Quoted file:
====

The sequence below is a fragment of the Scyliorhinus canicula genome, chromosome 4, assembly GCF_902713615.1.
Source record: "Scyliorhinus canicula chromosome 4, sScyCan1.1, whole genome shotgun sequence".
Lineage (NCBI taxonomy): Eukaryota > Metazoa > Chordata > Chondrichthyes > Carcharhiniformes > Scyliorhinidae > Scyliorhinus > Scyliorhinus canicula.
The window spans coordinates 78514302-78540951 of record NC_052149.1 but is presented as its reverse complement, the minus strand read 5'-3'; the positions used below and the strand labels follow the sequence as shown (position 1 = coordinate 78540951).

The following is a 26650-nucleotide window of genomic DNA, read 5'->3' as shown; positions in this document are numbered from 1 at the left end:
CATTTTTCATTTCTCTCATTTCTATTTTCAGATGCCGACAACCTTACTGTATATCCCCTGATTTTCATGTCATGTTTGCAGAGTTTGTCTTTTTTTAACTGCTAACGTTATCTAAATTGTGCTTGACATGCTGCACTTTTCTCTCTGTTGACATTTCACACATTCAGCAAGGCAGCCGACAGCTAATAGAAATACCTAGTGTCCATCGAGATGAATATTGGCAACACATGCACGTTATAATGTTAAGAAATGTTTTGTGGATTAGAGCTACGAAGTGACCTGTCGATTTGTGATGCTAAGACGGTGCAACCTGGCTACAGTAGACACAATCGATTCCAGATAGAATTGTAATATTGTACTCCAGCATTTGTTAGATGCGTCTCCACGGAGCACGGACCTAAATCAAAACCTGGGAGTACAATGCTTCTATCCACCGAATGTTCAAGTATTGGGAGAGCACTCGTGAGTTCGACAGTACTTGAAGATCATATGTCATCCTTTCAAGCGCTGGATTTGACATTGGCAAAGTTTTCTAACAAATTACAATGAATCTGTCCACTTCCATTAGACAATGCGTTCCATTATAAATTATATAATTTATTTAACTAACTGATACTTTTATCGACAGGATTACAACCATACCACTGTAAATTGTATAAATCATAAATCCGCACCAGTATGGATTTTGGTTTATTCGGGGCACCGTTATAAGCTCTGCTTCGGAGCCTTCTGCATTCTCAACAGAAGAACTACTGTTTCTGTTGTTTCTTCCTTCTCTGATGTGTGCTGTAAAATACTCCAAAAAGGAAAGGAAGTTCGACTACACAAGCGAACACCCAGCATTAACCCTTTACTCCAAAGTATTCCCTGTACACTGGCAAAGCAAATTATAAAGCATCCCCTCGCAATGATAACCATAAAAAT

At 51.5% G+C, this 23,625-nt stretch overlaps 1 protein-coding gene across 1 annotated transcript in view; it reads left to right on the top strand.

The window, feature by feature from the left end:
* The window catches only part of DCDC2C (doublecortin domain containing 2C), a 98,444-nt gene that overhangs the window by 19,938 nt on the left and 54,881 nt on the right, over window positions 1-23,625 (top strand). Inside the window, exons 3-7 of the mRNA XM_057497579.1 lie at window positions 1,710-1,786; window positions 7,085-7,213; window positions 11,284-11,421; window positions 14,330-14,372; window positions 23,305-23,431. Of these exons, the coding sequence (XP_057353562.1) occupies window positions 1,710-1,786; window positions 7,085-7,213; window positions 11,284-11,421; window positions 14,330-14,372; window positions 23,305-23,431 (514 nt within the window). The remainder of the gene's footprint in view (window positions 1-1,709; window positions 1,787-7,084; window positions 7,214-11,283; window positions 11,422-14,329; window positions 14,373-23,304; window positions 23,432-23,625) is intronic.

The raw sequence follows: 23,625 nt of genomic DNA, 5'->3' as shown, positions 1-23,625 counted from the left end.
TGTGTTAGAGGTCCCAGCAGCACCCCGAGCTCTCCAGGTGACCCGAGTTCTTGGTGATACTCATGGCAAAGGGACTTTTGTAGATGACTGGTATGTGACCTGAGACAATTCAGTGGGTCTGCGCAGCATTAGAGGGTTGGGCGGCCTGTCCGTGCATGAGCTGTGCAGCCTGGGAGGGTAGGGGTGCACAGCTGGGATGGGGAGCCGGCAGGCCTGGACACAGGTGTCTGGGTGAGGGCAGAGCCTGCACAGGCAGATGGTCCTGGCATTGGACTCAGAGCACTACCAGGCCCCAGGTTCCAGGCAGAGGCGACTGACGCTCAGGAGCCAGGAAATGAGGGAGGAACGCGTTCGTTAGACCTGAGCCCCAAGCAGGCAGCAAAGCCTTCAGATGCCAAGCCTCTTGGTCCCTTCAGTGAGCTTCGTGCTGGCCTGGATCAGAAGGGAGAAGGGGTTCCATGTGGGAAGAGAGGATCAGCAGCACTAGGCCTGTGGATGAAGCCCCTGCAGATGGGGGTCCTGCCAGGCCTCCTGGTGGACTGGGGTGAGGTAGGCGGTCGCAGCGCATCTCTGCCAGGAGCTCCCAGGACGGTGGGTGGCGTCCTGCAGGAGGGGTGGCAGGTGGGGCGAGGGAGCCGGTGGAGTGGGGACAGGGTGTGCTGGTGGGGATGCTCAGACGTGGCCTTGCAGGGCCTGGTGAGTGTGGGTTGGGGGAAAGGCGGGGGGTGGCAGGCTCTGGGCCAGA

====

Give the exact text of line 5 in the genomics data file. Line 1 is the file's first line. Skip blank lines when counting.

The following is a 26650-nucleotide window of genomic DNA, read 5'->3' as shown; positions in this document are numbered from 1 at the left end: